Circularity has been among the latest of the industry’s buzzwords, the thing that’s expected to save the environment from the apparel industry, but many companies are only making short-term efforts when it comes to waste management in particular.
According to a recent Greenpeace report, the over consumption of textiles is the industry’s biggest problem. The solution, according to the report, is for companies to slow the flow of materials and implement long-term waste prevention solutions to minimize waste altogether.
What’s wrong with circularity right now
While only focusing on circularity from the downstream up, some companies are convinced that clothes could be “infinitely recycled” and that their “sustainable materials mix” could be a saving grace for the industry’s greater pollution problem. However, according to Greenpeace, the industry aims to double its use of polyester by 2030—without ensuring that these recycled materials will lead to complete circularity in the future.
Turning recycled materials, like plastic bottles, into “eco-friendly” materials only partially solves the world’s waste problems. What Greenpeace found was that this “closed loop” system fails to hold the beverage and food industry accountable for its single use plastic and consider the potential for recycling textile waste. Textile pollution, including polyester’s reliance on fossil fuels and its effect on wildlife, is not being fully addressed in current circularity models.
What’s more, little is so far solving the problem of overconsumption. Many garments today are designed as fast fashion items that don’t last long and are very often discarded in landfills. A recent Greenpeace report found that 80 percent of clothes are thrown out in the EU, namely because of unsustainable consumer habits. The industry has contributed to consumers buying clothes, wearing them a few times and throwing them away when seasons or trends change. The only way to reduce the amount of textile waste in landfills worldwide, according to Greenpeace, is for the whole notion of circularity to involve consumers and help affect a change in their purchasing decisions, like urging them to buy less and pursue more sustainable alternatives for what they wear.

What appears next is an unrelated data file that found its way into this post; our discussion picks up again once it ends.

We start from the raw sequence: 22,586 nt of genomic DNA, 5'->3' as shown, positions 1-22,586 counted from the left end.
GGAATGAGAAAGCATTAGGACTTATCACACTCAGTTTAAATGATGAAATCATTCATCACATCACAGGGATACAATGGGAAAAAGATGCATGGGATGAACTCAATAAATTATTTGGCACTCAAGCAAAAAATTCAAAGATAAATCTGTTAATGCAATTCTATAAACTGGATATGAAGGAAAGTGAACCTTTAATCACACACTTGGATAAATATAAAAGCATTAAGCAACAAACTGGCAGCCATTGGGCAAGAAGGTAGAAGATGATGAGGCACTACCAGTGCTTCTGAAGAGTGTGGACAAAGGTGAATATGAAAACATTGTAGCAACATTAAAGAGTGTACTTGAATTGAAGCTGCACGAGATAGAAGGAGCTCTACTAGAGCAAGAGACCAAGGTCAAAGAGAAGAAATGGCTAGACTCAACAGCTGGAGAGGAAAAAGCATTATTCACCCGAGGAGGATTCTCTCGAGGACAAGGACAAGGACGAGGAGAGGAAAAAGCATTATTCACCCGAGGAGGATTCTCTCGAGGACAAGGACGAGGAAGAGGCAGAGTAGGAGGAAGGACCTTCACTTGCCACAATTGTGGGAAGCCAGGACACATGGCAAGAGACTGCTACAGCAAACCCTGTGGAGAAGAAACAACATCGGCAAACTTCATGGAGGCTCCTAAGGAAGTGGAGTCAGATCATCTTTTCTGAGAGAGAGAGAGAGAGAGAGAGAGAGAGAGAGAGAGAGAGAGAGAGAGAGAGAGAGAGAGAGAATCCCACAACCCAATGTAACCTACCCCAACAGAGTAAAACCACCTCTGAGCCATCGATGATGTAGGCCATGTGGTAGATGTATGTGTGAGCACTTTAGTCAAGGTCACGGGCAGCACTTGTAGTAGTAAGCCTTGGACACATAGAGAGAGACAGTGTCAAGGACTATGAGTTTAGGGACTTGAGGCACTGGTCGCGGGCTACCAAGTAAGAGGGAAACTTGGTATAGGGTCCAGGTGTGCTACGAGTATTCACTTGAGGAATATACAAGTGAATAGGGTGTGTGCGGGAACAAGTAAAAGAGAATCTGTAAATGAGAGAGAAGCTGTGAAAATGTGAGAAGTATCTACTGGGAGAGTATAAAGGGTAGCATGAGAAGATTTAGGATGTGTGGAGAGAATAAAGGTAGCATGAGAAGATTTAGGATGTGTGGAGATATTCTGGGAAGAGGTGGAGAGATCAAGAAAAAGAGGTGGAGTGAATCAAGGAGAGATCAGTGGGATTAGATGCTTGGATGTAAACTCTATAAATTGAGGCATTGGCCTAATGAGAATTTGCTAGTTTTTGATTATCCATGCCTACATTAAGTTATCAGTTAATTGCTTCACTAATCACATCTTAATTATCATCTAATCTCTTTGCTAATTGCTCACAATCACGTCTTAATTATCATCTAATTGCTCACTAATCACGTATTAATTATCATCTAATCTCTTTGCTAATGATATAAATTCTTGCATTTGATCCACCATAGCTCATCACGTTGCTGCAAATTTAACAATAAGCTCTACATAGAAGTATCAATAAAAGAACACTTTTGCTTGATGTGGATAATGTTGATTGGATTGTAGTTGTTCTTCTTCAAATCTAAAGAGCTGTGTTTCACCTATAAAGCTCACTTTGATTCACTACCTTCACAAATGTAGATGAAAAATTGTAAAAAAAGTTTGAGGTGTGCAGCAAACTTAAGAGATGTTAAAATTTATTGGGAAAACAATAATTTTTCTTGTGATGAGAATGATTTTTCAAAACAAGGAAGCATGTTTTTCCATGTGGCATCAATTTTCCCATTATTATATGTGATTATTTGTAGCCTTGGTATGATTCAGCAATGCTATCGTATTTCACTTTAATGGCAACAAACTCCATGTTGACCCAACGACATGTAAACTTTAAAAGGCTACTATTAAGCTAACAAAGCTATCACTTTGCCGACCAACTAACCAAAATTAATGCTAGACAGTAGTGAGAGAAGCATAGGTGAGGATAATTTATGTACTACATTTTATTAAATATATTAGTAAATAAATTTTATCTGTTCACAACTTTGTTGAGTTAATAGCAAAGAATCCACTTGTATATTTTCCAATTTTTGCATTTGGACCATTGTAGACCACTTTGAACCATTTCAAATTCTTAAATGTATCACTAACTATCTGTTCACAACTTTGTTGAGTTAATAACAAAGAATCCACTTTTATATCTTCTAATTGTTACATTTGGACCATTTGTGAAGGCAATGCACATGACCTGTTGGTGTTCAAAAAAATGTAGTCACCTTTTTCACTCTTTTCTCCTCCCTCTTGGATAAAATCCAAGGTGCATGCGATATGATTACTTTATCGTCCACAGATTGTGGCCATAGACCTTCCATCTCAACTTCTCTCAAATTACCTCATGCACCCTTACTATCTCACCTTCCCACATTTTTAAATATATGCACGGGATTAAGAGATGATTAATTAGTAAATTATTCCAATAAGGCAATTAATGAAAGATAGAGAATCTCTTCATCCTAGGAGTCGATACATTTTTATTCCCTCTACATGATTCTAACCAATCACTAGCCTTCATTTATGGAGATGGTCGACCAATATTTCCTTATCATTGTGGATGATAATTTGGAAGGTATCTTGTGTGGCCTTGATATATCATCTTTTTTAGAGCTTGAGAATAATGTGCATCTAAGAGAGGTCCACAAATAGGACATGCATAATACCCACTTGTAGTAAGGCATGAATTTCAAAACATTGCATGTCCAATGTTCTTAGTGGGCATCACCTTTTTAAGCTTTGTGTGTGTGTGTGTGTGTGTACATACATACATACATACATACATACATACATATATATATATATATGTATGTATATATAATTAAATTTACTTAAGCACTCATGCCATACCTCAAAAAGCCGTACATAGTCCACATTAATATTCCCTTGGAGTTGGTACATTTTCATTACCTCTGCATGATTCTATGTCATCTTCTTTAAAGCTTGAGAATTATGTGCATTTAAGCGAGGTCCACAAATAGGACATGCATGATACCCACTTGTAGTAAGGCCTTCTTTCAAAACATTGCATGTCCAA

[Read more on fashion sustainability initiatives: Can Performance and Sustainability Coexist in Apparel?]
Creating a new direction for fashion circularity
Focusing on the whole life cycle of clothing and textiles, rather than tackling individual parts, could be a better move for the industry, Greenpeace said.
Designing for longer life and promoting extended use of clothing could slow down the material flow by minimizing purchases and tackling fashion’s environmental challenges. Companies can issue longer warranties, make higher quality clothes that are more durable and repairable, and create services that promote more re-use.
Smaller fashion brands are serving as an example of how this shift could be beneficial. Unlike larger retailers, these brands foster the emotional durability of apparel and create a culture that prolongs garments’ use through style, function and fit.
Changes in business models could also support a better circularity system for apparel. Business concepts could shift to focus on how garments are produced, sold, shared, repaired and reused. This could help facilitate traceability of materials and waste collected from apparel, and it would involve consumers in closing the loop. Greenpeace said greater experimentation is required by larger brands, so circularity can be embraced throughout the entire supply chain.
Setting universal standards on reducing environmental impacts could also be a step for remedying fashion circularity. By involving all stages of the life cycle—including collectively using more sustainable materials and reducing energy use, companies can work together to promote more sustainable processes. Greenpeace suggested that companies also implement across-the-board guidelines for traceability, monitoring and reporting on apparel production processes worldwide.
While take-back initiatives remain essential, Greenpeace said resources for end-of-life logistics and technologies for recycling should be made mandatory and not depend on corporate generosity. Countries can adopt laws like France’s EcoTLC system, which hold national companies accountable for the proper management, recycling and reuse of recycling synthetic materials, including polyester.
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